Will Same-Day Voter Registration Law Fix Hawaii’s Poor Voter Turnout?
On June 30, Gov. Neil Abercrombie signed legislation into law that will eventually allow same-day voter registration, first at absentee polling places beginning in 2016, and at all precinct polling places on Election Day starting in 2018.
Lawmakers hope the adoption of HB 2590 will improve Hawaii’s abysmal voter turnout. Allowing same-day registration in other states, including Connecticut and Colorado, has boosted voter turnout. Other studies have shown election-day registration can increase turnout between 7 and 14 percentage points.
Hawaii has one of the lowest voter turnouts in the nation, with just 44 percent of eligible voters actually casting ballots in last year’s presidential election, even when local boy Barack Obama was on the ballot.
“Our system of government depends on individuals exercising their right to vote, one of our most cherished duties as citizens,” Abercrombie says. “I applaud members of the Legislature for advancing HB2590 in the interest of removing barriers to voting, and I support the measure as long as it can be achieved from a sound technical standpoint.”
The legislation’s passage is encouraging, although state elections officials don’t know exactly how many voters have actually been turned away at the polls because they weren’t registered.
One thing is clear; voting in Hawaii hasn’t made waves. So how did we land at the bottom of the list?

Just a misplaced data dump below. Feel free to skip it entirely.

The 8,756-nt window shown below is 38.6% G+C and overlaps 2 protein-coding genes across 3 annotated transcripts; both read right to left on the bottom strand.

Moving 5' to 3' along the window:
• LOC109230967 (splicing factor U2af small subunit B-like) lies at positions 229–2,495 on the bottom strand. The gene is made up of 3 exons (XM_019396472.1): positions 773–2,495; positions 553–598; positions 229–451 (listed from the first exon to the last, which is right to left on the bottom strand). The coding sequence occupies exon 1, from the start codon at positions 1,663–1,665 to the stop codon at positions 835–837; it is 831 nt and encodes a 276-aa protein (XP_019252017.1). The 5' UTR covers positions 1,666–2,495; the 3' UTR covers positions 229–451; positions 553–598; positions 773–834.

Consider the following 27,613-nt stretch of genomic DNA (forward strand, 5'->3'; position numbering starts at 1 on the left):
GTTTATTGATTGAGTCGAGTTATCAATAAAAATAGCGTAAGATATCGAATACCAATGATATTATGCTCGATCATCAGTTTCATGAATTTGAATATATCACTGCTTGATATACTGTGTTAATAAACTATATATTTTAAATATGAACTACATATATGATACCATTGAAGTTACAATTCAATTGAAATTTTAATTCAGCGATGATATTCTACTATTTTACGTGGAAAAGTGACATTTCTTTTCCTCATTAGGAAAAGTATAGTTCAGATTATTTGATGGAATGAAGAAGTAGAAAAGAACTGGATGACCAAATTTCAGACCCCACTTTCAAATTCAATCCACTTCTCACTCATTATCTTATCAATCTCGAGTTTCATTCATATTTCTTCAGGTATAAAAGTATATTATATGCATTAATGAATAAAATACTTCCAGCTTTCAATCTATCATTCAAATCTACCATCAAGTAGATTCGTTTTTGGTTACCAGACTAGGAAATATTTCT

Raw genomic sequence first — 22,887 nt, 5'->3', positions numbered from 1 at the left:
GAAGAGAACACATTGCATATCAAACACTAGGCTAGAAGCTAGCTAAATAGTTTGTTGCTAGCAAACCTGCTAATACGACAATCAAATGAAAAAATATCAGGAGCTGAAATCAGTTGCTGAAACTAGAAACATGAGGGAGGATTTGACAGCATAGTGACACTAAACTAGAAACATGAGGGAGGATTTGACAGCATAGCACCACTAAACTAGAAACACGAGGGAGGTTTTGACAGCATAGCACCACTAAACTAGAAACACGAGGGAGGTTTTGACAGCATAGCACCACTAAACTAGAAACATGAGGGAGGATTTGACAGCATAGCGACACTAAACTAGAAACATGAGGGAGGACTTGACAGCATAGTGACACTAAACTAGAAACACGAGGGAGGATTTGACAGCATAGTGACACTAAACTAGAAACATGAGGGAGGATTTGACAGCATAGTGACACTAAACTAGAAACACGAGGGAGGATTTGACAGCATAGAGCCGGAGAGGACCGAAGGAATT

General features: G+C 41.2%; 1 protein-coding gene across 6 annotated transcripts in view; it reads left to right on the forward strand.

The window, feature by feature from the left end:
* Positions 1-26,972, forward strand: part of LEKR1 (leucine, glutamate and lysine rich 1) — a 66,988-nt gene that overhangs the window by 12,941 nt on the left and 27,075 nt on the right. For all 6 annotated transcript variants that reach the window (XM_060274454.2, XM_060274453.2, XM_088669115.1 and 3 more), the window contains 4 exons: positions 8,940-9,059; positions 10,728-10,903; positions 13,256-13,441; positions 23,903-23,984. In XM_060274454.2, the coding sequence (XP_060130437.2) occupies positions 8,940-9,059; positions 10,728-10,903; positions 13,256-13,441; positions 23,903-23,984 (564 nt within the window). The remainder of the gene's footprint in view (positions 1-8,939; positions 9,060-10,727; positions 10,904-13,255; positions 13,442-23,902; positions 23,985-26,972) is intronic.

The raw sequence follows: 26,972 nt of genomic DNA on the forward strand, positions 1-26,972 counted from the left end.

It’s not for lack of interesting races, although they tend to be among Democrats. Take the neck-and-neck election this fall, deciding who will serve the remainder of the term of the late Senator Dan Inouye’s seat, Brian Schatz or Colleen Hanabusa.
The easy-going attitude and way of life here in Hawaii has also been blamed. We could say we’re too busy surfing to care. But the issue reaches beyond that.
Hawaii once could proudly point to more than 90 percent of the registered voters in Hawaii turning out for elections. That was in the 1960s, when Hawaii was an infant state and citizens were passionate about the political possibilities.
Enthusiasm has slowly faded. Today, a tiny portion of the electorate makes decisions that affect the quality of life for everyone in Hawaii, including those who do not vote.
As a member of a generation tagged as less engaged, I have heard my peers express disappointment in a particular government or political decision, but when asked if they vote, the answer is a short and simple “no.”
The issue I’ve discovered is that people don’t realize that making the trek to the polling station could actually affect issues that they are concerned about. Whether it’s about the pothole on the road, tutu’s Social Security check, or whether or not we should build a mass-transit rail system, there are good reasons to vote. Hawaii cares, but just doesn’t realize it.
This legislation is a first step in re-invigorating voter participation. But more could be done. High schools could ensure that civic participation and democracy are being covered in the curriculum. A report from the National Center for Education Statistics found that 32 percent of U.S. high school seniors did not learn about voting, political parties or elections.
Online or texting voter campaigns have also proven to increase turnout in the younger generation. Studies have shown that when Facebook friends see you’re voting, they’ll be encouraged to vote as well. Eventually, a transition to online voter registration and even online voting could boost participation. For now, we will wait two years to see how same-day registration will affect Hawaii’s voter participation.